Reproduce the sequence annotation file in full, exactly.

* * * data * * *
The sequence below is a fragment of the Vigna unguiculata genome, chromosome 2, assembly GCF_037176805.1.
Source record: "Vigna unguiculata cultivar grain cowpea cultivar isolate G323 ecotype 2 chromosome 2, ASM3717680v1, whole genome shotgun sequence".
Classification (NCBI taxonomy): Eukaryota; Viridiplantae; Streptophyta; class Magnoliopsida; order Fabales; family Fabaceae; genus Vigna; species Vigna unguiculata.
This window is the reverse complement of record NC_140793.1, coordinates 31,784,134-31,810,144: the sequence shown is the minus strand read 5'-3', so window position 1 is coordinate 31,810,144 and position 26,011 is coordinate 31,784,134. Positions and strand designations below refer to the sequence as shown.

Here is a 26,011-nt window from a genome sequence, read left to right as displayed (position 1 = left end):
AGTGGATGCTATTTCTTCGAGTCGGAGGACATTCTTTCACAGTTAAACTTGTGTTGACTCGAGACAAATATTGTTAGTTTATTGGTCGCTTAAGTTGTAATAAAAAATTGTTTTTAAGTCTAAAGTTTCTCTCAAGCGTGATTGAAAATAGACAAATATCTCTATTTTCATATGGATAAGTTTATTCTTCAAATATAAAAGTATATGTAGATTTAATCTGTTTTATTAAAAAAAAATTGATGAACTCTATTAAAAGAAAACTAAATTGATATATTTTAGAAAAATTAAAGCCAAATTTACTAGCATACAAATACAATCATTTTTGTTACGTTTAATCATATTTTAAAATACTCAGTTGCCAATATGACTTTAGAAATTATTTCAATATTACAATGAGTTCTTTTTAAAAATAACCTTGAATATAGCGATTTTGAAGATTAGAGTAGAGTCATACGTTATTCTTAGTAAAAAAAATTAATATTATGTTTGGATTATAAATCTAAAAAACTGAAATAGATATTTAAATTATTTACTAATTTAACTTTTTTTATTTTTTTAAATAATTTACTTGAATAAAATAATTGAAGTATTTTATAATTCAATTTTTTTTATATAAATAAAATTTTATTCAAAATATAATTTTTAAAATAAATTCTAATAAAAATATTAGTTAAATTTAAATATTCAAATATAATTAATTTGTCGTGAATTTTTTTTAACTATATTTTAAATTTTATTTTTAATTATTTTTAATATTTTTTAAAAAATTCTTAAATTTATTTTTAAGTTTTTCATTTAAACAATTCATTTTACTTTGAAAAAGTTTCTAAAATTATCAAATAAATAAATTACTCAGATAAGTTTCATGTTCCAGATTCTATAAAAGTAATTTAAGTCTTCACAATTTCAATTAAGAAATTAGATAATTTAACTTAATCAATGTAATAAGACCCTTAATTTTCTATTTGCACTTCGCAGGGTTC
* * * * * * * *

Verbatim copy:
The sequence below is a fragment of the Vigna unguiculata genome, chromosome 2, assembly GCF_037176805.1.
Source record: "Vigna unguiculata cultivar grain cowpea cultivar isolate G323 ecotype 2 chromosome 2, ASM3717680v1, whole genome shotgun sequence".
Classification (NCBI taxonomy): Eukaryota; Viridiplantae; Streptophyta; class Magnoliopsida; order Fabales; family Fabaceae; genus Vigna; species Vigna unguiculata.
This window is the reverse complement of record NC_140793.1, coordinates 31,784,134-31,810,144: the sequence shown is the minus strand read 5'-3', so window position 1 is coordinate 31,810,144 and position 26,011 is coordinate 31,784,134. Positions and strand designations below refer to the sequence as shown.

Here is a 26,011-nt window from a genome sequence, read left to right as displayed (position 1 = left end):
AGTGGATGCTATTTCTTCGAGTCGGAGGACATTCTTTCACAGTTAAACTTGTGTTGACTCGAGACAAATATTGTTAGTTTATTGGTCGCTTAAGTTGTAATAAAAAATTGTTTTTAAGTCTAAAGTTTCTCTCAAGCGTGATTGAAAATAGACAAATATCTCTATTTTCATATGGATAAGTTTATTCTTCAAATATAAAAGTATATGTAGATTTAATCTGTTTTATTAAAAAAAAATTGATGAACTCTATTAAAAGAAAACTAAATTGATATATTTTAGAAAAATTAAAGCCAAATTTACTAGCATACAAATACAATCATTTTTGTTACGTTTAATCATATTTTAAAATACTCAGTTGCCAATATGACTTTAGAAATTATTTCAATATTACAATGAGTTCTTTTTAAAAATAACCTTGAATATAGCGATTTTGAAGATTAGAGTAGAGTCATACGTTATTCTTAGTAAAAAAAATTAATATTATGTTTGGATTATAAATCTAAAAAACTGAAATAGATATTTAAATTATTTACTAATTTAACTTTTTTTATTTTTTTAAATAATTTACTTGAATAAAATAATTGAAGTATTTTATAATTCAATTTTTTTTATATAAATAAAATTTTATTCAAAATATAATTTTTAAAATAAATTCTAATAAAAATATTAGTTAAATTTAAATATTCAAATATAATTAATTTGTCGTGAATTTTTTTTAACTATATTTTAAATTTTATTTTTAATTATTTTTAATATTTTTTAAAAAATTCTTAAATTTATTTTTAAGTTTTTCATTTAAACAATTCATTTTACTTTGAAAAAGTTTCTAAAATTATCAAATAAATAAATTACTCAGATAAGTTTCATGTTCCAGATTCTATAAAAGTAATTTAAGTCTTCACAATTTCAATTAAGAAATTAGATAATTTAACTTAATCAATGTAATAAGACCCTTAATTTTCTATTTGCACTTCGCAGGGTTC